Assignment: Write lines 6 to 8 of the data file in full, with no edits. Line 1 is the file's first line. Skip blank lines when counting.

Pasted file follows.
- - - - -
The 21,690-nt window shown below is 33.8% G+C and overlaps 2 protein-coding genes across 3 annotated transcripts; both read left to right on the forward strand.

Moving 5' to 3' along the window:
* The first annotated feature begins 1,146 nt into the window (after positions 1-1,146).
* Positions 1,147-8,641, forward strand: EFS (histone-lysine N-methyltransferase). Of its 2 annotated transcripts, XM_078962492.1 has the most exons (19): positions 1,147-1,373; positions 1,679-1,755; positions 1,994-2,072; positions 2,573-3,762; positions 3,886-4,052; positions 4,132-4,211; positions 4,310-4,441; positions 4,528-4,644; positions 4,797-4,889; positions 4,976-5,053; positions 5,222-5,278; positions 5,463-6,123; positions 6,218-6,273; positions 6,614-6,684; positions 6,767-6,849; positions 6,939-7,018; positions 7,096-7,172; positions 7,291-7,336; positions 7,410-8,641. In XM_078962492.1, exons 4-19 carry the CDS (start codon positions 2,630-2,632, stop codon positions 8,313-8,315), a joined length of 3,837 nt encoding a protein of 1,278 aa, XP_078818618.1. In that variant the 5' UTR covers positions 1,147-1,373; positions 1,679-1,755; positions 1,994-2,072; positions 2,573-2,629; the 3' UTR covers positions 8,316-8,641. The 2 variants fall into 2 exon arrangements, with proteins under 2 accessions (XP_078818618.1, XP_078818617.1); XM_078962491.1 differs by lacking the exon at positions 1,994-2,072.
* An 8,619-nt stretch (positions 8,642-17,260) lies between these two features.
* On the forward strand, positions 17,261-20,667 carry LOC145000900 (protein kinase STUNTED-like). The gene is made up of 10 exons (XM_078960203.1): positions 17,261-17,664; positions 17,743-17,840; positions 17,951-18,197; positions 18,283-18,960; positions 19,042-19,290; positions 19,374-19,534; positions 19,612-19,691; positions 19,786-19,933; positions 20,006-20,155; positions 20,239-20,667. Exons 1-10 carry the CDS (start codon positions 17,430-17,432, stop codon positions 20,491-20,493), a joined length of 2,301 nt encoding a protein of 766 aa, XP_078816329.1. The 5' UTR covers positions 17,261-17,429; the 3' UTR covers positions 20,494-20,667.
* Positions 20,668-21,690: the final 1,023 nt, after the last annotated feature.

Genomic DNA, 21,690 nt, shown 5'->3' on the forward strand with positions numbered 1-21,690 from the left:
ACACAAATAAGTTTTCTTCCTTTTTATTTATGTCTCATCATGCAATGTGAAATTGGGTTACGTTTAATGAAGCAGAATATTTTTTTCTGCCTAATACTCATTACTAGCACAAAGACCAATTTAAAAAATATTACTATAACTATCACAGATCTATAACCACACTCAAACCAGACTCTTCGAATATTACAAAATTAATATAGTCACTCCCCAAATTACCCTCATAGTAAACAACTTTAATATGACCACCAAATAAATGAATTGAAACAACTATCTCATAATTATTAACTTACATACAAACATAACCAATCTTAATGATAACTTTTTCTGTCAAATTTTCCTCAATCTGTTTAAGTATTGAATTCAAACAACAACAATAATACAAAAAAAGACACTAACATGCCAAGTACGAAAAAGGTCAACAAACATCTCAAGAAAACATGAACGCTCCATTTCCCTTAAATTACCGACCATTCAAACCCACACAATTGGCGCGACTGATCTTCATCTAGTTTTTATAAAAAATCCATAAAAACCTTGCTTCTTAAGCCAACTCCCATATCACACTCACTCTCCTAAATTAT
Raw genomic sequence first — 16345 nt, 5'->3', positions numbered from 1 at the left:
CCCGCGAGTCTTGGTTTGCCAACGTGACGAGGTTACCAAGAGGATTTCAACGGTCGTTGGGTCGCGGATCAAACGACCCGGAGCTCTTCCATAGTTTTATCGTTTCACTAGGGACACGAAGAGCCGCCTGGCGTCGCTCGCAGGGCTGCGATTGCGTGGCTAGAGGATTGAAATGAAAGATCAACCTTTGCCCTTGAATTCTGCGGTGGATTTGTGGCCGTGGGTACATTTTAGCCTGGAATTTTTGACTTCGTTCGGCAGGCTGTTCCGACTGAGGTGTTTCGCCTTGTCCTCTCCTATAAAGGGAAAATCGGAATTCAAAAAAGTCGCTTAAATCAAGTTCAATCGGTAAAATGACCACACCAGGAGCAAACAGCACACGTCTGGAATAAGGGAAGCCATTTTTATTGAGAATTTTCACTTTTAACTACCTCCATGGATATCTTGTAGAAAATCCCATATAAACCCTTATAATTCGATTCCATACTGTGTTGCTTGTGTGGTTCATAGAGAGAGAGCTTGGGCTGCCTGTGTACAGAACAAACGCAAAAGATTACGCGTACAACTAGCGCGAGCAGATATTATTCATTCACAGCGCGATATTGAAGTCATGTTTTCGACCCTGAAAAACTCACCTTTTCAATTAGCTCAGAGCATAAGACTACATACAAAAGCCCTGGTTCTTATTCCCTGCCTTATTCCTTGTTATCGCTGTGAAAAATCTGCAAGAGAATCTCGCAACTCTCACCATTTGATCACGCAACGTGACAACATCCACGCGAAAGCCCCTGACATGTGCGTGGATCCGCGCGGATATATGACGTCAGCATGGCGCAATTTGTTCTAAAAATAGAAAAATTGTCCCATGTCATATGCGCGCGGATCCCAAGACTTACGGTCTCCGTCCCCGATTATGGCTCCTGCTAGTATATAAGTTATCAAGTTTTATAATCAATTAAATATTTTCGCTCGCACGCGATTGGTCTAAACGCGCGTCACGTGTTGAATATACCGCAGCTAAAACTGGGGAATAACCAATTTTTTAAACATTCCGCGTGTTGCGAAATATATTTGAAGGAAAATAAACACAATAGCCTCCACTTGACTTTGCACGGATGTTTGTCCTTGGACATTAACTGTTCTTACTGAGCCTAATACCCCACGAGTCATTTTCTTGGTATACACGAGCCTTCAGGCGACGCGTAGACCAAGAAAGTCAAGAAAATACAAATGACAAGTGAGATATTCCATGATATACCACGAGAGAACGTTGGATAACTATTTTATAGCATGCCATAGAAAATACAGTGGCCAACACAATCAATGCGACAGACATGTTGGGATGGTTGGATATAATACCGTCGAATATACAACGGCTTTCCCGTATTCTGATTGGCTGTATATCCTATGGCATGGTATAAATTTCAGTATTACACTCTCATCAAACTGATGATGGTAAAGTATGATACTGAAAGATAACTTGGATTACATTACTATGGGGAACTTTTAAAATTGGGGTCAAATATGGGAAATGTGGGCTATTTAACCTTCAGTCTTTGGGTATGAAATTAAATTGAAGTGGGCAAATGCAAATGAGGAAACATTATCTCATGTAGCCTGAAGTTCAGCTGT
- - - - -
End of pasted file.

* On the forward strand, positions 17,261-20,667 carry LOC145000900 (protein kinase STUNTED-like). The gene is made up of 10 exons (XM_078960203.1): positions 17,261-17,664; positions 17,743-17,840; positions 17,951-18,197; positions 18,283-18,960; positions 19,042-19,290; positions 19,374-19,534; positions 19,612-19,691; positions 19,786-19,933; positions 20,006-20,155; positions 20,239-20,667. Exons 1-10 carry the CDS (start codon positions 17,430-17,432, stop codon positions 20,491-20,493), a joined length of 2,301 nt encoding a protein of 766 aa, XP_078816329.1. The 5' UTR covers positions 17,261-17,429; the 3' UTR covers positions 20,494-20,667.
* Positions 20,668-21,690: the final 1,023 nt, after the last annotated feature.

Genomic DNA, 21,690 nt, shown 5'->3' on the forward strand with positions numbered 1-21,690 from the left: